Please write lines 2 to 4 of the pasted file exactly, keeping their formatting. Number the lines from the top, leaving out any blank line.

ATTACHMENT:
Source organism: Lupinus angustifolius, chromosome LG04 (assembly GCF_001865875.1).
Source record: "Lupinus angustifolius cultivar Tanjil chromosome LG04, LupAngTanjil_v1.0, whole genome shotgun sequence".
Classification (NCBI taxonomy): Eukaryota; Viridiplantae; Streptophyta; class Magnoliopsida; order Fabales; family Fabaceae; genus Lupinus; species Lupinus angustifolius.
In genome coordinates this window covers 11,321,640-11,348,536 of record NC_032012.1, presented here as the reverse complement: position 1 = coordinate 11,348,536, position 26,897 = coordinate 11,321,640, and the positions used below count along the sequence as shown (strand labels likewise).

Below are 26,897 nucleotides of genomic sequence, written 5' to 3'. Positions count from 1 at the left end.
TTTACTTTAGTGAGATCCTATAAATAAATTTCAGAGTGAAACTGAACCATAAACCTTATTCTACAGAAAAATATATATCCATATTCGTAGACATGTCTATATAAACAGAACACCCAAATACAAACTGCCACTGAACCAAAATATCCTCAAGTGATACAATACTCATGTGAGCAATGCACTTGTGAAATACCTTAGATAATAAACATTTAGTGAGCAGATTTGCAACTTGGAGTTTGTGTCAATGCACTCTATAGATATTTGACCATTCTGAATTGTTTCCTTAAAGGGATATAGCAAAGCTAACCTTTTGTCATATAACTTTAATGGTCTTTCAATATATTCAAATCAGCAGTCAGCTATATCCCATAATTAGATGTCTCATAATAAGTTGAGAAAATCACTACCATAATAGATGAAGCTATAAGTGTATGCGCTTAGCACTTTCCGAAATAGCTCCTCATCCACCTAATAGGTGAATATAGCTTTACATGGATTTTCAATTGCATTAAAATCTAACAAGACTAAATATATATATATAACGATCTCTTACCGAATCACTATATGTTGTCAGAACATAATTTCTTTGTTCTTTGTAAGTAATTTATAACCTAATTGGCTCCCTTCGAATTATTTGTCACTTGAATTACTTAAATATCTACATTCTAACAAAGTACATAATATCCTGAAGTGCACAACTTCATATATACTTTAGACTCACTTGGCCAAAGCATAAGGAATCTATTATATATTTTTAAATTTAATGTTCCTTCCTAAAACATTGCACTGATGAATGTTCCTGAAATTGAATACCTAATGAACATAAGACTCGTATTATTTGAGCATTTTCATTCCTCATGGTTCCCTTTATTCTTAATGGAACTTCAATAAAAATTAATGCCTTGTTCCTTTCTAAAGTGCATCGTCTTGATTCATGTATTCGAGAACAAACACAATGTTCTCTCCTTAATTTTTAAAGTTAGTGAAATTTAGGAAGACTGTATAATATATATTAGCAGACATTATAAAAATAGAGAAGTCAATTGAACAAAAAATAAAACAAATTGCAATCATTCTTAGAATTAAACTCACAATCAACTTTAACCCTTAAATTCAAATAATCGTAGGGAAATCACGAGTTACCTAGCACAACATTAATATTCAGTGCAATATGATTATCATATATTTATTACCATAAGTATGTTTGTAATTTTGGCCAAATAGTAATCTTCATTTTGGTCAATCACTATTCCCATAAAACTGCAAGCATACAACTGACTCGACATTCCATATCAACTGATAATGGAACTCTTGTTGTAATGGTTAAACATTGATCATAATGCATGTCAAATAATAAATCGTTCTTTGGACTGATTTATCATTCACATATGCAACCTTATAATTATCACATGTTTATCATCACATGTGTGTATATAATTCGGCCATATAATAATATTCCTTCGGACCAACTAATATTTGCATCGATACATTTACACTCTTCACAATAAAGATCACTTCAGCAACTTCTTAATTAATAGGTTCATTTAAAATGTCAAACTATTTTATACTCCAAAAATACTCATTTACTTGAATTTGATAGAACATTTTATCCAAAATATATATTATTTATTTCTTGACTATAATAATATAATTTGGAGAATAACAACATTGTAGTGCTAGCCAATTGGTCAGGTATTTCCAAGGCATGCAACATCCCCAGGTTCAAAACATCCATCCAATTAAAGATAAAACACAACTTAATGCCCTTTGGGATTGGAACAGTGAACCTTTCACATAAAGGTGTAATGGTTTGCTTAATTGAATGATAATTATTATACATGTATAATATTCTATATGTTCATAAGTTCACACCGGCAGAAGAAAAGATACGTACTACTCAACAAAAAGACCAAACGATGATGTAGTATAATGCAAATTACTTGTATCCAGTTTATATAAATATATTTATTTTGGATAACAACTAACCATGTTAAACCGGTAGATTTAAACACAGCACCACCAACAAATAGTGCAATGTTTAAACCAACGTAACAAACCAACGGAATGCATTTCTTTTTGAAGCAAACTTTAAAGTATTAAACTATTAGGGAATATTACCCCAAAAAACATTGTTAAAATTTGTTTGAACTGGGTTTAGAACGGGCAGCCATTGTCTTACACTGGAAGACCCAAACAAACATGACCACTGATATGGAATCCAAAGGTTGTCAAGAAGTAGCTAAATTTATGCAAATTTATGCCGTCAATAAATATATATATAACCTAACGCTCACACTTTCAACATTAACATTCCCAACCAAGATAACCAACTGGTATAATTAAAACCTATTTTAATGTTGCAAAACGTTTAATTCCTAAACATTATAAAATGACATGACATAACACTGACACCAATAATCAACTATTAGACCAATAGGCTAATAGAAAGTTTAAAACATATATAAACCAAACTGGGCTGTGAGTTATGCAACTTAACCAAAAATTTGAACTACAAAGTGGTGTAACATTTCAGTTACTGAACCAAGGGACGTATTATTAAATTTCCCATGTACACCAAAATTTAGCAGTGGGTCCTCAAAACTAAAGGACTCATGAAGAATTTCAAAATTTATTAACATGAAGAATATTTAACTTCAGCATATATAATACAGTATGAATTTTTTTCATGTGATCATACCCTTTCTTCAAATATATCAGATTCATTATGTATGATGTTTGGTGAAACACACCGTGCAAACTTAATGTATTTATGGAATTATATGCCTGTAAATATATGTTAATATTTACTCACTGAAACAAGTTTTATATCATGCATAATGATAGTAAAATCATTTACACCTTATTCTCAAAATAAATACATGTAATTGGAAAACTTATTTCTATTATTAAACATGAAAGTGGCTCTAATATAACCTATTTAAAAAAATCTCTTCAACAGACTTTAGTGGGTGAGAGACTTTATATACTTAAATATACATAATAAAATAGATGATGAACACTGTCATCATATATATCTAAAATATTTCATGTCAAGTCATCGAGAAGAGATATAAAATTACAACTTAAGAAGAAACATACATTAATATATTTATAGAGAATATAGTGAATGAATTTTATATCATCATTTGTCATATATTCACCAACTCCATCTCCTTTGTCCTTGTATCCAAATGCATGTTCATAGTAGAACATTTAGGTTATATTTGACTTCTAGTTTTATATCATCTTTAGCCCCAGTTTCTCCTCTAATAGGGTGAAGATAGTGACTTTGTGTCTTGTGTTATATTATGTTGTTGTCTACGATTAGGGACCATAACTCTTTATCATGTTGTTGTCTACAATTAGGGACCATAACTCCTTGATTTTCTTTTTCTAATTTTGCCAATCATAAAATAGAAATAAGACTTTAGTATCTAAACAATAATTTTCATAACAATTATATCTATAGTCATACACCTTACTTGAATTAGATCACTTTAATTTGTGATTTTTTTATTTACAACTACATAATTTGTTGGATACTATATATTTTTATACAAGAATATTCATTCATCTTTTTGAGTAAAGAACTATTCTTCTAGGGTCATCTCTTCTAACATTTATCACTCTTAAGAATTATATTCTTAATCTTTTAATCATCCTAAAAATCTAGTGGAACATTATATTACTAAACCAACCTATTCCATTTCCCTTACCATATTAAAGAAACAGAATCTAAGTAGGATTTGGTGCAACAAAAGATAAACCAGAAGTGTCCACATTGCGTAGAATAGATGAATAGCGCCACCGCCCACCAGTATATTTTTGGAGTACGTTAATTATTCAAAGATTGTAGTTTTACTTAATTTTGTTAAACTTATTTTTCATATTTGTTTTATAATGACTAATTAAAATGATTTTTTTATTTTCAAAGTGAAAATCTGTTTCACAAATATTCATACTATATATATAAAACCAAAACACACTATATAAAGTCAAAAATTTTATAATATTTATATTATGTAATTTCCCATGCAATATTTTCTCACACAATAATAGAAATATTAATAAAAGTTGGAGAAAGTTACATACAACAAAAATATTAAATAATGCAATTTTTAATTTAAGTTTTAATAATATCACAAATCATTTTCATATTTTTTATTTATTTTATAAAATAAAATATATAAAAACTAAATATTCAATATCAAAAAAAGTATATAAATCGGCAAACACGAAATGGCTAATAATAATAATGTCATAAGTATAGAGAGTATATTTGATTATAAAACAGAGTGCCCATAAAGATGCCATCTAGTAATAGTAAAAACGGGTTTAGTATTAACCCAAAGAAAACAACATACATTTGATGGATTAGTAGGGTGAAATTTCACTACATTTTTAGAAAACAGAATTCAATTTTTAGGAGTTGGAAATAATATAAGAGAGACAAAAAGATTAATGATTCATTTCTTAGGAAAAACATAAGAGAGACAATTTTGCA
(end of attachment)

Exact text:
Source record: "Lupinus angustifolius cultivar Tanjil chromosome LG04, LupAngTanjil_v1.0, whole genome shotgun sequence".
Classification (NCBI taxonomy): Eukaryota; Viridiplantae; Streptophyta; class Magnoliopsida; order Fabales; family Fabaceae; genus Lupinus; species Lupinus angustifolius.
In genome coordinates this window covers 11,321,640-11,348,536 of record NC_032012.1, presented here as the reverse complement: position 1 = coordinate 11,348,536, position 26,897 = coordinate 11,321,640, and the positions used below count along the sequence as shown (strand labels likewise).